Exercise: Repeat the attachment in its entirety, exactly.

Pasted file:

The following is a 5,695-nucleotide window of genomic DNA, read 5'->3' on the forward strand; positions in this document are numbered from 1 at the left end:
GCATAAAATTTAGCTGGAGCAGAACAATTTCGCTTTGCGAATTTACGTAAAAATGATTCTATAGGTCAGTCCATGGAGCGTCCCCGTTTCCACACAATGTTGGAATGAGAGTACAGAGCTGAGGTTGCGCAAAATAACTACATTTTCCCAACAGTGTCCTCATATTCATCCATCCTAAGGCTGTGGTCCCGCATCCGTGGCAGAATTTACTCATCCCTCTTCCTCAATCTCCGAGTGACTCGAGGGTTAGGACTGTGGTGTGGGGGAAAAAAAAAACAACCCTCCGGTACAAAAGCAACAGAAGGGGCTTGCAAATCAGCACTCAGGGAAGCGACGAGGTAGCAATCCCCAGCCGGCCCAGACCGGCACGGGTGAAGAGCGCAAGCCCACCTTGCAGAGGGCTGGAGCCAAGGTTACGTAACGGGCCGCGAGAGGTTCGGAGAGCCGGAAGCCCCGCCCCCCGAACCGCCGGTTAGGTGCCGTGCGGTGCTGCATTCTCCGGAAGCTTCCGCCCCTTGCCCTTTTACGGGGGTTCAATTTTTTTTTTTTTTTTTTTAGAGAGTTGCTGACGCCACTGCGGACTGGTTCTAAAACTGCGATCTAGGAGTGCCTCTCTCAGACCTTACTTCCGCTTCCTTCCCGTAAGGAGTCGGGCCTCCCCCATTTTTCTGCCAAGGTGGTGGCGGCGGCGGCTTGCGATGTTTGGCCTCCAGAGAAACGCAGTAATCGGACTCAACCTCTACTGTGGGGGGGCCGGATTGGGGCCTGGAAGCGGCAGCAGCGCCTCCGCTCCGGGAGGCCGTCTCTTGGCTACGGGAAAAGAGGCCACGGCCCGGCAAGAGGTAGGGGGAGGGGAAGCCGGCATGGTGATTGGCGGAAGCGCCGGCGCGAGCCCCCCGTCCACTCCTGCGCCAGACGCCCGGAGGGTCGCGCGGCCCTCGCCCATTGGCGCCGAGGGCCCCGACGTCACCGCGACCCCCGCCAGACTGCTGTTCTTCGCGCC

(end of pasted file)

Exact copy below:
The following is a 5,695-nucleotide window of genomic DNA, read 5'->3' on the forward strand; positions in this document are numbered from 1 at the left end:
GCATAAAATTTAGCTGGAGCAGAACAATTTCGCTTTGCGAATTTACGTAAAAATGATTCTATAGGTCAGTCCATGGAGCGTCCCCGTTTCCACACAATGTTGGAATGAGAGTACAGAGCTGAGGTTGCGCAAAATAACTACATTTTCCCAACAGTGTCCTCATATTCATCCATCCTAAGGCTGTGGTCCCGCATCCGTGGCAGAATTTACTCATCCCTCTTCCTCAATCTCCGAGTGACTCGAGGGTTAGGACTGTGGTGTGGGGGAAAAAAAAAACAACCCTCCGGTACAAAAGCAACAGAAGGGGCTTGCAAATCAGCACTCAGGGAAGCGACGAGGTAGCAATCCCCAGCCGGCCCAGACCGGCACGGGTGAAGAGCGCAAGCCCACCTTGCAGAGGGCTGGAGCCAAGGTTACGTAACGGGCCGCGAGAGGTTCGGAGAGCCGGAAGCCCCGCCCCCCGAACCGCCGGTTAGGTGCCGTGCGGTGCTGCATTCTCCGGAAGCTTCCGCCCCTTGCCCTTTTACGGGGGTTCAATTTTTTTTTTTTTTTTTTTAGAGAGTTGCTGACGCCACTGCGGACTGGTTCTAAAACTGCGATCTAGGAGTGCCTCTCTCAGACCTTACTTCCGCTTCCTTCCCGTAAGGAGTCGGGCCTCCCCCATTTTTCTGCCAAGGTGGTGGCGGCGGCGGCTTGCGATGTTTGGCCTCCAGAGAAACGCAGTAATCGGACTCAACCTCTACTGTGGGGGGGCCGGATTGGGGCCTGGAAGCGGCAGCAGCGCCTCCGCTCCGGGAGGCCGTCTCTTGGCTACGGGAAAAGAGGCCACGGCCCGGCAAGAGGTAGGGGGAGGGGAAGCCGGCATGGTGATTGGCGGAAGCGCCGGCGCGAGCCCCCCGTCCACTCCTGCGCCAGACGCCCGGAGGGTCGCGCGGCCCTCGCCCATTGGCGCCGAGGGCCCCGACGTCACCGCGACCCCCGCCAGACTGCTGTTCTTCGCGCC